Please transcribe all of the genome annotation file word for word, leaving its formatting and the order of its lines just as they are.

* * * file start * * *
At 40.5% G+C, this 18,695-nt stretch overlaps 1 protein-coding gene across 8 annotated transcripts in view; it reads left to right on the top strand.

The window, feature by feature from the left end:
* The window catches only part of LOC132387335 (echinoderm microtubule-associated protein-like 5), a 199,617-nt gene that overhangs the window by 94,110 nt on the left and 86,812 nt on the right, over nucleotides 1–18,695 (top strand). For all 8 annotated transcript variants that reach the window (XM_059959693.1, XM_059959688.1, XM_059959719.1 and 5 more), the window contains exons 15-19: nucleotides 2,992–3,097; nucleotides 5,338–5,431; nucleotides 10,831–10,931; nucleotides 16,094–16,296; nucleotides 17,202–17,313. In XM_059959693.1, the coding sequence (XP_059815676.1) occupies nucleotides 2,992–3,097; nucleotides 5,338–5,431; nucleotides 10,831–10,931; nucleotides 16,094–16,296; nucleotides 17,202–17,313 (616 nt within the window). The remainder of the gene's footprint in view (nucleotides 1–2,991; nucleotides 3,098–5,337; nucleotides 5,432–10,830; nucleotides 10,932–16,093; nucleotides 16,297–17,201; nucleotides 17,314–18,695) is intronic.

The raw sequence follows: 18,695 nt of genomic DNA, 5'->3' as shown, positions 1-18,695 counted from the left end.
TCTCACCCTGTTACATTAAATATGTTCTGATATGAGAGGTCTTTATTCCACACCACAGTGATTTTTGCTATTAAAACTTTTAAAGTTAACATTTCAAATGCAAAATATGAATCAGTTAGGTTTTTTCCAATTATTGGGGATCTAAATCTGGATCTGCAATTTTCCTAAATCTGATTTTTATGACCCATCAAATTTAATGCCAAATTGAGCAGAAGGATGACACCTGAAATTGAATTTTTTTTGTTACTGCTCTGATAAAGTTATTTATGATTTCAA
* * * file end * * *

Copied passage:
At 40.5% G+C, this 18,695-nt stretch overlaps 1 protein-coding gene across 8 annotated transcripts in view; it reads left to right on the top strand.

The window, feature by feature from the left end:
* The window catches only part of LOC132387335 (echinoderm microtubule-associated protein-like 5), a 199,617-nt gene that overhangs the window by 94,110 nt on the left and 86,812 nt on the right, over nucleotides 1–18,695 (top strand). For all 8 annotated transcript variants that reach the window (XM_059959693.1, XM_059959688.1, XM_059959719.1 and 5 more), the window contains exons 15-19: nucleotides 2,992–3,097; nucleotides 5,338–5,431; nucleotides 10,831–10,931; nucleotides 16,094–16,296; nucleotides 17,202–17,313. In XM_059959693.1, the coding sequence (XP_059815676.1) occupies nucleotides 2,992–3,097; nucleotides 5,338–5,431; nucleotides 10,831–10,931; nucleotides 16,094–16,296; nucleotides 17,202–17,313 (616 nt within the window). The remainder of the gene's footprint in view (nucleotides 1–2,991; nucleotides 3,098–5,337; nucleotides 5,432–10,830; nucleotides 10,932–16,093; nucleotides 16,297–17,201; nucleotides 17,314–18,695) is intronic.

The raw sequence follows: 18,695 nt of genomic DNA, 5'->3' as shown, positions 1-18,695 counted from the left end.
TCTCACCCTGTTACATTAAATATGTTCTGATATGAGAGGTCTTTATTCCACACCACAGTGATTTTTGCTATTAAAACTTTTAAAGTTAACATTTCAAATGCAAAATATGAATCAGTTAGGTTTTTTCCAATTATTGGGGATCTAAATCTGGATCTGCAATTTTCCTAAATCTGATTTTTATGACCCATCAAATTTAATGCCAAATTGAGCAGAAGGATGACACCTGAAATTGAATTTTTTTTGTTACTGCTCTGATAAAGTTATTTATGATTTCAA